Here are actual provisions added to Sub Chapter 10 under the Rules 17-891.1 and  17-895.


  •    (i) For children less than one year of age, childcare facilities shall follow subchapter 10 of Safe Sleep of this chapter. For children ages one year and older, the following sleep equipment shall be made available:

                 (1) Individual bed, crib, cot, mat, or rug for each child who rests; and

                 (2) Amendment: A clean sheet or cover to be used on the bed, crib, cot, mat, or rug for each child.


  •  (d) The childcare facility shall ensure the following for sleeping children less than one year of age:

              (3) Amendment: A child who falls asleep in a location or equipment other than a crib or playpen shall be moved to a crib or playpen for the remainder of the nap.


  •   (f) Amendment: The childcare facility shall not use recalled items such as cribs, playpens, and other equipment unless the item has been repaired in accordance with the manufacturer’s standards and the childcare facility maintains a record of the repair.


  • (g) The following shall be available:

               (4) Amendment: Individual storage spaces for children’s clothing and personal belongings.

For more information, visit Department of Human Services.



SIDS, also known as Sudden Infant Death Syndrome or crib death, is something no parent should have to experience. This sudden and unexplained death, usually during sleep, has become a nightmare for many new parents. While SIDS is more common in newborns, or babies only a few months old, it can also happen to babies up to 12 months old. Most recorded SIDS deaths have happened between 1 month and 4 months of age, and the majority (90%) of SIDS deaths occurred before a baby reached 6 months old. This unexplained tragedy can happen to seemingly healthy babies, making it even more devastating and a leading cause of concern when babies sleep at any time of the day.

Although the original cause is not entirely known, Mayo Clinic states SIDS may be associated with abnormalities in the portion of an infant’s brain that control breathing and arousal from sleep. (Another reason for the term crib death is due to sudden death while a baby sleeps). Having to struggle with the loss of a child is heartbreaking, especially for mothers and fathers who have only just given birth to their child. Sadly, more than 2,300 babies are dying annually due to SIDS.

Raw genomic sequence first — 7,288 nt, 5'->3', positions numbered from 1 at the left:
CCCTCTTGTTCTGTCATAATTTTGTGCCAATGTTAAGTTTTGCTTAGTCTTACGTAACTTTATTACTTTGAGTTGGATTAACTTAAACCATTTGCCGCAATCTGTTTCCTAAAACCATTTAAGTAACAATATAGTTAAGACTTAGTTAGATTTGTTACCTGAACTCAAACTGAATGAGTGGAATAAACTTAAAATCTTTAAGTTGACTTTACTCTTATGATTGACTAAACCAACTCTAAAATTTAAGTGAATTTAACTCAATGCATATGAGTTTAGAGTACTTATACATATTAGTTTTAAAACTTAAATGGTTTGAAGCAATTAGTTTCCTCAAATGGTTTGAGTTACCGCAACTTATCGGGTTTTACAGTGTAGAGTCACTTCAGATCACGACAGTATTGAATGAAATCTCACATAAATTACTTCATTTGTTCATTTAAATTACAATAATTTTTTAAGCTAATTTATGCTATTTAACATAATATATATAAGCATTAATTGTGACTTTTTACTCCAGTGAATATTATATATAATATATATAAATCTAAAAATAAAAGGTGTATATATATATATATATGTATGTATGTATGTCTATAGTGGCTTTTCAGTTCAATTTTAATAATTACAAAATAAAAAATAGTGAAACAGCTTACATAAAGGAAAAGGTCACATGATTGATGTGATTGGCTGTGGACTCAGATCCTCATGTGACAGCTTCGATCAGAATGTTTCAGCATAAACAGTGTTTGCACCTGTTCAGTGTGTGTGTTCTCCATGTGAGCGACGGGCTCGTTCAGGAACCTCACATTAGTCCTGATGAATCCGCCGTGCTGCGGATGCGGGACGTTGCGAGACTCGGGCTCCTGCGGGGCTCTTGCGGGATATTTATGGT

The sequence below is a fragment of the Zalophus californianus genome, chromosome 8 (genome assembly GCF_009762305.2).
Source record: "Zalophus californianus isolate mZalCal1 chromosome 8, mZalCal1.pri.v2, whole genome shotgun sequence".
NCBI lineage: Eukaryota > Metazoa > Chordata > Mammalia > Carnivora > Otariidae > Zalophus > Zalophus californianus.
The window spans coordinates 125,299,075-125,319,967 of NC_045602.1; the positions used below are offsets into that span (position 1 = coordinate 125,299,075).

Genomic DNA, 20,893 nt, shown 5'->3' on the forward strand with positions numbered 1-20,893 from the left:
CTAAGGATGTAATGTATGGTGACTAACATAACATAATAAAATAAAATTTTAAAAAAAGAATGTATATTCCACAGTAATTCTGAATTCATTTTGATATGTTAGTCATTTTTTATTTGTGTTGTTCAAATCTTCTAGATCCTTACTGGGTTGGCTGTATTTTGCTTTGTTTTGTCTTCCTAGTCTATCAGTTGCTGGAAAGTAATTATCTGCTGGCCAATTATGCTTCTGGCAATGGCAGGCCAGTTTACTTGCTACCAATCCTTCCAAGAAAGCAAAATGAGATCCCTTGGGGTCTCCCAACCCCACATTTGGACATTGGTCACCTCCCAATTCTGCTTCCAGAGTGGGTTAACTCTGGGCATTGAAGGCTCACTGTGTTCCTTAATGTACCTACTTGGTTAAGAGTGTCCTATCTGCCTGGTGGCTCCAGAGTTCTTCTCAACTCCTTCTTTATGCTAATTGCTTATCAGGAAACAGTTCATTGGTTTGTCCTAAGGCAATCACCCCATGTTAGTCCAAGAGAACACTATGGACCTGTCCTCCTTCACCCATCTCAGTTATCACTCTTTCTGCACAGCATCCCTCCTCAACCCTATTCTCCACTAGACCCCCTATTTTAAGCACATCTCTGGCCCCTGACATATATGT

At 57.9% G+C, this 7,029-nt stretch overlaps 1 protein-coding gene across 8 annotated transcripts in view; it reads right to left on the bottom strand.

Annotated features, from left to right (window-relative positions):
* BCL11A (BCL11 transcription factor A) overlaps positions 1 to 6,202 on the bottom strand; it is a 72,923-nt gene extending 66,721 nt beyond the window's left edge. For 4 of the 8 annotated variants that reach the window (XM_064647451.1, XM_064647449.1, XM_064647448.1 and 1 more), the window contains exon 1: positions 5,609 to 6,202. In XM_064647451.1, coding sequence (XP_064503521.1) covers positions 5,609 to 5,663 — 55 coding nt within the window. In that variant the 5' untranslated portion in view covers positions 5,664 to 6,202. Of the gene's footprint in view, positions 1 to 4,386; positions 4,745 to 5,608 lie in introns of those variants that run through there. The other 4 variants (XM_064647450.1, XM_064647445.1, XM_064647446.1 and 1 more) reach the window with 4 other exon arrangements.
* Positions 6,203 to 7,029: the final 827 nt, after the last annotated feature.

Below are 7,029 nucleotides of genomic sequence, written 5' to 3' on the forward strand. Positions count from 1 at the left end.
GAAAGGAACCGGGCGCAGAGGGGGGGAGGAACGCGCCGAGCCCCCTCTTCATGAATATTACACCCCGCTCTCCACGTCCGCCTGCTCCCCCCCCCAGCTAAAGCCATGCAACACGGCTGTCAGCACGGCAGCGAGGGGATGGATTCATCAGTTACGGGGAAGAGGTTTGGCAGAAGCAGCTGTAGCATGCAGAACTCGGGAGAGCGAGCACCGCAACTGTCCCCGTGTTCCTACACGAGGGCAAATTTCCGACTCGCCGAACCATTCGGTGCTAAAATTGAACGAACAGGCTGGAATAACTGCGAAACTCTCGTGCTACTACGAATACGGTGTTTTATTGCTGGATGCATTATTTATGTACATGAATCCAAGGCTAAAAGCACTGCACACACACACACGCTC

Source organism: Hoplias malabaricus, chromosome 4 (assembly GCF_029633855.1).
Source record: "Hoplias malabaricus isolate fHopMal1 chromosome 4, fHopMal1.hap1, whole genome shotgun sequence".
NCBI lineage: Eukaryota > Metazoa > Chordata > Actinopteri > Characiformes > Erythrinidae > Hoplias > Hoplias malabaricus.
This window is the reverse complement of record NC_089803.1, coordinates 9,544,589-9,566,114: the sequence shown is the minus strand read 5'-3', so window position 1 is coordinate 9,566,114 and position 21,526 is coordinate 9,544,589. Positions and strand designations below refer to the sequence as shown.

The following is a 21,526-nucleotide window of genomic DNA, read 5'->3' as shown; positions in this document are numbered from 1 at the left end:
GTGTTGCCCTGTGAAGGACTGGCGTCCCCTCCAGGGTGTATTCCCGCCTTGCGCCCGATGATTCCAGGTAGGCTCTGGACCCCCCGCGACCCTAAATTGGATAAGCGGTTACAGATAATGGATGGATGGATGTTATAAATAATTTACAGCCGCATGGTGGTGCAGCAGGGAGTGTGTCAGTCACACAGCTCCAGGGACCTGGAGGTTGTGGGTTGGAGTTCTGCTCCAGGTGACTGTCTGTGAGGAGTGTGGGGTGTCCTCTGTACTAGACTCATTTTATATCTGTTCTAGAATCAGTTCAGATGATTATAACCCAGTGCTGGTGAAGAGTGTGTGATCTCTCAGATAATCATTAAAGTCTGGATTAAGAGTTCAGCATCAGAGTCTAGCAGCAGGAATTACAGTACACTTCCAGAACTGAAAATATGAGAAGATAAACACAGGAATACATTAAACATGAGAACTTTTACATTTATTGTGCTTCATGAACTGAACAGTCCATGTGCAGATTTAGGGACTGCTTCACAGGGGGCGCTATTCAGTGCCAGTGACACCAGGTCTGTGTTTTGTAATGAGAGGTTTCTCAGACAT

Preventing SIDS

While this is an unexpected event that can’t be predicted, one can do their best to prevent it from happening. CDC recommends parents and caregivers do the following to help prevent SIDS:

  • Always place babies on their backs to sleep for every sleep session.
  • Use a firm sleep surface, such as a mattress in a safety-approved crib, covered by a fitted sheet.
  • Have the baby share your room, not your bed. Your baby should not sleep in an adult bed, on a couch, or on a chair alone, with you, or with anyone else.
  • Keep soft objects, such as pillows and loose bedding out of your baby’s sleep area.
  • Do not smoke during pregnancy, and do not smoke or allow smoking around your baby.
  • Do not let your baby get too hot while they sleep.

It’s also important you create a safe environment for your child while he or she sleeps, especially if they are being left in a crib or a play area where they’ll be left unsupervised for a few minutes. This means keeping their area clear of toys, crib bumpers, loose bedding under, over, or near the baby, and having potential soft objects around that can smother or suffocate, such as stuffed animals.

For those that are concerned about SIDS, visit Safe to Sleep, a registered trademark of the U.S Department of Health and Human Services, that covers all areas of SIDS and how you can prevent it. Learning about SIDS isn’t just for the parents, but enlightening other family members and even friends is a way of ensuring they, too, understand the potential seriousness SIDS can have. For a detailed copy and illustrations on how you can prevent SIDS, go to Safe to Sleep and learn the must do’s and don’ts, plus detailed explanations on SIDS.

For more information on SIDS, see:


With or without children, family planning is an important topic that couples should consider. Not only does family planning help prevent unwanted pregnancies, but it also gives you and your partner time to plan your future with intent. For many, family planning is the perfect way to space out having children and create the ideal age gap, or on the contrary, a way for couples to maintain their “child-free” life, all the more reason to take precautionary steps. Not everyone is in favor of family planning, but for most, it’s seen as the best way to prepare yourself emotionally, mentally, and financially.

Are you really ready to have your first child or add another member so soon? A child completely changes one’s life and brings along a whole range of new responsibilities and financial costs. While you may be eager to have another child shortly after giving birth to your first, one must consider the bigger picture and whether you have the resources available to give your keiki a better quality of life.